Thanks in part to WRI research and partnerships, the U.S. Infrastructure Investments and Jobs Act includes more than $20 billion for carbon removal and electric school buses.

The Challenge

The United States must take action throughout the economy to hit its target of cutting emissions 50-52% below 2005 levels by 2030. Two areas that historically haven’t received enough attention are carbon removal and electric school buses.

Research shows that preventing the worst effects of climate change requires deep emissions reductions and a major expansion of carbon removal — both through natural approaches, like reforestation, and technological methods, like direct air capture. WRI analysis finds that scaling up carbon removal in the United States requires significant federal investment beginning this decade.  

More than 20 million students in the U.S. ride a bus to school each day, and more than 90% of these buses are diesel-powered. Diesel school buses are not only greenhouse gas emitters, they also expose children to dangerous air pollution and diesel exhaust, a known carcinogen.

WRI’s Role

WRI conducted research and organized partnerships to draw attention to these important issues.

WRI published a comprehensive review of the most impactful pathways for U.S. federal policy to accelerate carbon removal, which highlighted the significant promise of tree restoration and direct air capture. Building on that analysis, WRI worked closely with other organizations and private sector leaders to identify policy proposals to support carbon removal, including through climate spending in the U.S. Infrastructure Investment and Jobs Act.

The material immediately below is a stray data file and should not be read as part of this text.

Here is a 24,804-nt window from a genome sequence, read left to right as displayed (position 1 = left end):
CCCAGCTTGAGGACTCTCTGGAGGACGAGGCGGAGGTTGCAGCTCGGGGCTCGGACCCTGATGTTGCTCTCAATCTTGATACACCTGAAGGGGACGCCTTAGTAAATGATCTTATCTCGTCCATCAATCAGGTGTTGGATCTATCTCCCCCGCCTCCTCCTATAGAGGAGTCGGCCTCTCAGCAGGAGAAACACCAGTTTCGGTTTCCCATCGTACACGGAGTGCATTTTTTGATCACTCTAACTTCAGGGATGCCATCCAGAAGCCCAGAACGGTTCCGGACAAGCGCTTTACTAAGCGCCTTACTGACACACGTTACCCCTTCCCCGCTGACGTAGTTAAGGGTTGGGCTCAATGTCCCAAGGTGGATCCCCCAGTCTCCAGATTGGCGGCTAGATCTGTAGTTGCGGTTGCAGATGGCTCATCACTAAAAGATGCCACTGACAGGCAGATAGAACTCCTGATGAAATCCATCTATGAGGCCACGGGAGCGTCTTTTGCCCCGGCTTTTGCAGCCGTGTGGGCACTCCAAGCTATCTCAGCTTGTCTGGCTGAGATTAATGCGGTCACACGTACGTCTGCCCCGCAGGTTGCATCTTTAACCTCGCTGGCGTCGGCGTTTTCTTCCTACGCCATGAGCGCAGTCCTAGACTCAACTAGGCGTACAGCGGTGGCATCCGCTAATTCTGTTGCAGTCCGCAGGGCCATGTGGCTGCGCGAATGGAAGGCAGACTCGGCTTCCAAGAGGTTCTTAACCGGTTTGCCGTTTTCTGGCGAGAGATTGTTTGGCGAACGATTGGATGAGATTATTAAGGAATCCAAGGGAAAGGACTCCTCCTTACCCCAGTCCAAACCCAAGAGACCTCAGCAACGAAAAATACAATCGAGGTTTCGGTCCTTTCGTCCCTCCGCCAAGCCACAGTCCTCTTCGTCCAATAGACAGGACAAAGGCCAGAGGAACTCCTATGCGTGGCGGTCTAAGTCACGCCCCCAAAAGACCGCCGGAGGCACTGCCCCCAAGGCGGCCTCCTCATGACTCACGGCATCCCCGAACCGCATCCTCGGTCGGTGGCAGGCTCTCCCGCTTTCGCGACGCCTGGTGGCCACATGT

Meanwhile, WRI’s Electric School Bus Initiative was one of the first to articulate the goal of electrifying the entire U.S. school bus fleet, calling for significant federal investment in electric school buses. In addition to meeting with staff from more than 50 congressional offices and committees, the initiative collaborated with partners on development and promotion of the 2021 Clean Commute for Kids Act, which established the markers for ambitious electric school bus policy and shifted target funding from millions to billions of dollars.

The Outcome

The Infrastructure Investments and Jobs Act (also called the Bipartisan Infrastructure Law), enacted in November 2021, is the first U.S. infrastructure law to include significant spending to address climate change. The law contains more than $17 billion for natural and technological carbon dioxide removal and $5 billion to replace existing school buses with cleaner and electric buses.

U.S. investment and policy prioritization of carbon removal in the new law will have far-reaching effects in catalyzing industries, technologies and practices needed to prevent the worst effects of climate change. Carbon removal can create jobs across communities, including those facing economic hardship or negatively affected by the clean energy transition.

Meanwhile, the unprecedented federal investment in electric school buses will help energize the market and advance WRI’s goal of nation-wide school bus fleet electrification by 2030. It will also improve the health of millions of children who ride buses to school every day and create cleaner air for communities throughout the nation.